|US7748198||20 Dic 2007||6 Jul 2010||Aetna Group S.P.A.||Apparatus and method for applying corner elements to palletized loads|
|US8061521 *||22 Nov 2011||Sonoco Development Inc.||Packaging system for a large article|
|US8413407 *||17 Jul 2006||9 Abr 2013||A. Celli Nonwovens S.P.A.||Automated system for producing and managing rolls of web material|
|US8938934||26 Ago 2011||27 Ene 2015||Mollers North America, Inc.||Corner post application system|
|US20030051439 *||22 Ago 2002||20 Mar 2003||Lancaster Patrick R.||Apparatus and method for applying cornerboards to a load|
|US20040118906 *||18 Dic 2002||24 Jun 2004||Gustin Christopher M.||Packaging member|
|US20060143832 *||7 Mar 2006||6 Jul 2006||Chaffee Robert B||Inflatable device with recessed fluid controller and modified adjustment device|
|US20090056276 *||4 Sep 2007||5 Mar 2009||Dyco, Inc.||System and method for packaging article layers|
|US20090065392 *||7 Sep 2007||12 Mar 2009||Gustin Christopher M||Packaging member|
|US20090072685 *||19 Sep 2007||19 Mar 2009||Alcatel Lucent.||Flush to grade underground cabinet|
|US20100025516 *||17 Jul 2006||4 Feb 2010||Fernando Barsacchi||Automated system for producing and managing rolls of web material and robot intended particularly for said system|
|US20100270368 *||9 Jul 2010||28 Oct 2010||Gustin Christopher M||Packaging member|
|US20130081360 *||4 Abr 2013||Jeffrey G. Smith||Corner protector placement system and method and related pallet wrapping system and method|
|US20140328661 *||1 May 2014||6 Nov 2014||Intelligrated Headquarters, Llc||Device for stabilizing a pallet|
|EP0562399A2 *||13 Mar 1993||29 Sep 1993||Mima Incorporated||Apparatus for placing corner protectors onto palletized loads|
|EP0623510A1 *||22 Mar 1994||9 Nov 1994||SORMA S.r.l.||An apparatus for applying angle bars to pallets|
|EP1398272A1 *||15 Sep 2003||17 Mar 2004||ER Ingenierie SARL||Machine for depositing and fixing flat objects on container batches|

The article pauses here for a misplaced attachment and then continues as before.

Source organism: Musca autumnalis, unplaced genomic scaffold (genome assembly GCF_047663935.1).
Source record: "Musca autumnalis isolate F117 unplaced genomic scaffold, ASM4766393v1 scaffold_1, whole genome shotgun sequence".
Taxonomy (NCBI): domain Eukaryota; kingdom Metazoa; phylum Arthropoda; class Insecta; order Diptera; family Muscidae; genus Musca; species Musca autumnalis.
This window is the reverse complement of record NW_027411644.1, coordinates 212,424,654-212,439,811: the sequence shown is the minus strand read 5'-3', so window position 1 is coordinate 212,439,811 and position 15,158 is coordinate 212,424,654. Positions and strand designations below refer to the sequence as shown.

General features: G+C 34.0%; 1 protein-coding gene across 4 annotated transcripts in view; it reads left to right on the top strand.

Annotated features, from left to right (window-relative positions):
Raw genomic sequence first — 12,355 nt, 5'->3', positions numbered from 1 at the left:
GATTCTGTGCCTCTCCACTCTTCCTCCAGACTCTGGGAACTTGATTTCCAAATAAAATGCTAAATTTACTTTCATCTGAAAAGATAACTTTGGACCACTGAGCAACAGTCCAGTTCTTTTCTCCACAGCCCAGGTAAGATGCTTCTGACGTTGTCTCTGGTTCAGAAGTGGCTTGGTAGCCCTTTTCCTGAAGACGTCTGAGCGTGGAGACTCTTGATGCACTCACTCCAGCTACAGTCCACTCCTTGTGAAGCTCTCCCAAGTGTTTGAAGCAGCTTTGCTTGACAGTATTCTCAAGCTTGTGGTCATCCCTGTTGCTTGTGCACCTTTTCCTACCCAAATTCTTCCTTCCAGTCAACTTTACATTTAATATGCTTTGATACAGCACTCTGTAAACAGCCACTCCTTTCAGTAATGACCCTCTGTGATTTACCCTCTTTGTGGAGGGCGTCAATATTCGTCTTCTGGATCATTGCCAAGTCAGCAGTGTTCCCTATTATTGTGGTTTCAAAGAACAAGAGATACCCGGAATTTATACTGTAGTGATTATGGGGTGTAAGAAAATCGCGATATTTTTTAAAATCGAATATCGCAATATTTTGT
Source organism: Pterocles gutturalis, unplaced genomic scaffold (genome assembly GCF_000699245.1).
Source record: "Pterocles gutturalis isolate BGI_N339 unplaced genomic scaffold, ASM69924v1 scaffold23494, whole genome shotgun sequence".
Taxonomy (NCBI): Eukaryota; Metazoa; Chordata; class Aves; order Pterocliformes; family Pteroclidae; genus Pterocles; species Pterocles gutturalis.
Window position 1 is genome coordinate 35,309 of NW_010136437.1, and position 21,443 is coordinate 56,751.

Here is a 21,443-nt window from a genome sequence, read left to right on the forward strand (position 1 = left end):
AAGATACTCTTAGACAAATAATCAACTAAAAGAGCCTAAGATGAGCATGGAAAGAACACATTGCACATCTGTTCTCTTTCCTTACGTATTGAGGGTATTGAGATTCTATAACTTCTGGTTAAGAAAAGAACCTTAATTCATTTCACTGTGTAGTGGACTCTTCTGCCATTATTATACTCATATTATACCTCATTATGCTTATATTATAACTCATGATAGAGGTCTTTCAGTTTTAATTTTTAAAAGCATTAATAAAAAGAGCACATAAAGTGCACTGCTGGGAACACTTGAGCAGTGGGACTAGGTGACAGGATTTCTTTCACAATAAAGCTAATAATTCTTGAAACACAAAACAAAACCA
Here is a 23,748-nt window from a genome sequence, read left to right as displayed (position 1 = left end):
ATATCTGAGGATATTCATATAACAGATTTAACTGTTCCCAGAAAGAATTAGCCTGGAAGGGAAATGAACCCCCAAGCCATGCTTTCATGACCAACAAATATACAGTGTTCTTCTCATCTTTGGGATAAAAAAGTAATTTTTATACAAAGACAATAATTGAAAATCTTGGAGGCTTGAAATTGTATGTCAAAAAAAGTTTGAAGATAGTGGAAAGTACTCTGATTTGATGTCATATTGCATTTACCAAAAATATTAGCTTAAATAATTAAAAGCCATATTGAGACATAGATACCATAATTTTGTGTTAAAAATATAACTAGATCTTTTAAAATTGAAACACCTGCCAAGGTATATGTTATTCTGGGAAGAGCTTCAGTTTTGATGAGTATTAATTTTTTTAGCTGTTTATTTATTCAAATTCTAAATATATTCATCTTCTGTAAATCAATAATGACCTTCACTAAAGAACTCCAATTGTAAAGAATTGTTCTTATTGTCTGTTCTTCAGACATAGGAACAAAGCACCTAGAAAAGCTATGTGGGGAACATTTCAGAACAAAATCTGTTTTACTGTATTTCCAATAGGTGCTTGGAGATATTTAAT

|EP1491447A1 *||25 Jun 2004||29 Dic 2004||AETNA GROUP S.p.A.||Apparatus and method for applying corner elements to palletised loads|
|WO1994011252A1 *||8 Nov 1993||26 May 1994||James River Corporation Of Virginia||Bulk package wrapping and securing system|
|WO2002031366A2 *||10 Oct 2001||18 Abr 2002||Parcels Joseph S||Automatic tandem corner protector attachment method and apparatus for picture frames and the like|
|WO2002031366A3 *||10 Oct 2001||27 Jun 2002||Joseph S Parcels||Automatic tandem corner protector attachment method and apparatus for picture frames and the like|
|Clasificación de EE.UU.||53/128.1, 53/580, 53/139.7, 53/383.1, 53/397, 53/139.5, 53/540, 53/447|
|Clasificación internacional||B65D71/00, B65B5/02, B65B13/18|
|Clasificación cooperativa||B65D71/0088, B65B13/181, B65B5/028, B65D2571/00055, B65D2571/00043|
|Clasificación europea||B65D71/00P, B65B13/18B, B65B5/02C2|
|5 Jun 1989||AS||Assignment|
Owner name: JAMES RIVER CORPORATION, A VA CORP.
Free format text: ASSIGNMENT OF ASSIGNORS INTEREST.;ASSIGNORS:GEYSER, JOSEPH E.;KOZBUR, NESTOR;REEL/FRAME:005087/0733
Effective date: 19890524
|15 Nov 1993||REMI||Maintenance fee reminder mailed|
|1 Feb 1994||FPAY||Fee payment|
Year of fee payment: 4
|1 Feb 1994||SULP||Surcharge for late payment|
|16 Sep 1997||REMI||Maintenance fee reminder mailed|
|8 Feb 1998||LAPS||Lapse for failure to pay maintenance fees|
|21 Abr 1998||FP||Expired due to failure to pay maintenance fee|
Effective date: 19980211